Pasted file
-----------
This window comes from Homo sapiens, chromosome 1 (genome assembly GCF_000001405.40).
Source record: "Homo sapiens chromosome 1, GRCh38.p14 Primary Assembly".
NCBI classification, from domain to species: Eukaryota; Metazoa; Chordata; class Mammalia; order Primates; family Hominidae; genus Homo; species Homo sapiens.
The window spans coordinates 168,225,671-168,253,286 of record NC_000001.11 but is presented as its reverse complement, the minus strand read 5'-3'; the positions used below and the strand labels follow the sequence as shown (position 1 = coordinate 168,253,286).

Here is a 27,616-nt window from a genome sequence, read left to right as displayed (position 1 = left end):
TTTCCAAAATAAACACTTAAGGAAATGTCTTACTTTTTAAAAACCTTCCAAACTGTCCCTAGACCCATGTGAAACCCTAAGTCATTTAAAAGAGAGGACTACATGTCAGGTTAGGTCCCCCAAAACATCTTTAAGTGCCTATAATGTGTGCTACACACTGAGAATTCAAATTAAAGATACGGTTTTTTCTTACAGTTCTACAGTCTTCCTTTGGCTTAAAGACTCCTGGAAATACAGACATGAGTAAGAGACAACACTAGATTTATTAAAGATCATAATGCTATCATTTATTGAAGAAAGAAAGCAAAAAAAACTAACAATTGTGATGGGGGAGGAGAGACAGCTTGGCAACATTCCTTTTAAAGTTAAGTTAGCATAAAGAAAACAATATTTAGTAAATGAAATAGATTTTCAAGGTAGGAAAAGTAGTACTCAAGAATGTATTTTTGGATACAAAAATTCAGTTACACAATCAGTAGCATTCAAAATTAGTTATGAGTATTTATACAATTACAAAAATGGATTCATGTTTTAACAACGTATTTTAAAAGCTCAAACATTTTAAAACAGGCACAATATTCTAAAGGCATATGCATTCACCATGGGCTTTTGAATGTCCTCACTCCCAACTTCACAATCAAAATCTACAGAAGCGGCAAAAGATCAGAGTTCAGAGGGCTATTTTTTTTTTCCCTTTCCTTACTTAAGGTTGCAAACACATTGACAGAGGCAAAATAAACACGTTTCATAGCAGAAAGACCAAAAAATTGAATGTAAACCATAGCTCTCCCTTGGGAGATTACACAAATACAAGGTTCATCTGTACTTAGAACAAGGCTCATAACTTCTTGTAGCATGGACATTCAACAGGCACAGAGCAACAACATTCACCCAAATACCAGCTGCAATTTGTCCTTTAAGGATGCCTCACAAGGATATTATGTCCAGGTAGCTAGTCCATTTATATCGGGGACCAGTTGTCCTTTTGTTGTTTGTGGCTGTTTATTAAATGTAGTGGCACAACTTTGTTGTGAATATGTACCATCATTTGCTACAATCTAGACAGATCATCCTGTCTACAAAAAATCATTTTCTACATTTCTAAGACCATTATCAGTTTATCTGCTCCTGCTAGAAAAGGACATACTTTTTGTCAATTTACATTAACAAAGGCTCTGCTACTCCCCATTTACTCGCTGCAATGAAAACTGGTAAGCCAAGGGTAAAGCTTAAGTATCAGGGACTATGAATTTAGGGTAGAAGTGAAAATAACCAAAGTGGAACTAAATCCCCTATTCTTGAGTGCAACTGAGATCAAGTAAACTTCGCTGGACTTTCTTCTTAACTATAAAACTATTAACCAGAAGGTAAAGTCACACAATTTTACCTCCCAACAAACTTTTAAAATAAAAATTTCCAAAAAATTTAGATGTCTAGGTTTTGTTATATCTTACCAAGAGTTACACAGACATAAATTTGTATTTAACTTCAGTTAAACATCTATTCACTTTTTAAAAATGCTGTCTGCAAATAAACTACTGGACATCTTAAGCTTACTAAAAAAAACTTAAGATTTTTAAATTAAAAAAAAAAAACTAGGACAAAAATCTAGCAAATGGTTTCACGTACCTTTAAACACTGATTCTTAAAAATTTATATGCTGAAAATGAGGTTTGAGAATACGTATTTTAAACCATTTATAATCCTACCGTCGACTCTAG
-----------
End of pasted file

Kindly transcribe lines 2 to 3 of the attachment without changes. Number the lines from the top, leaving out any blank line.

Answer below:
Source record: "Homo sapiens chromosome 1, GRCh38.p14 Primary Assembly".
NCBI classification, from domain to species: Eukaryota; Metazoa; Chordata; class Mammalia; order Primates; family Hominidae; genus Homo; species Homo sapiens.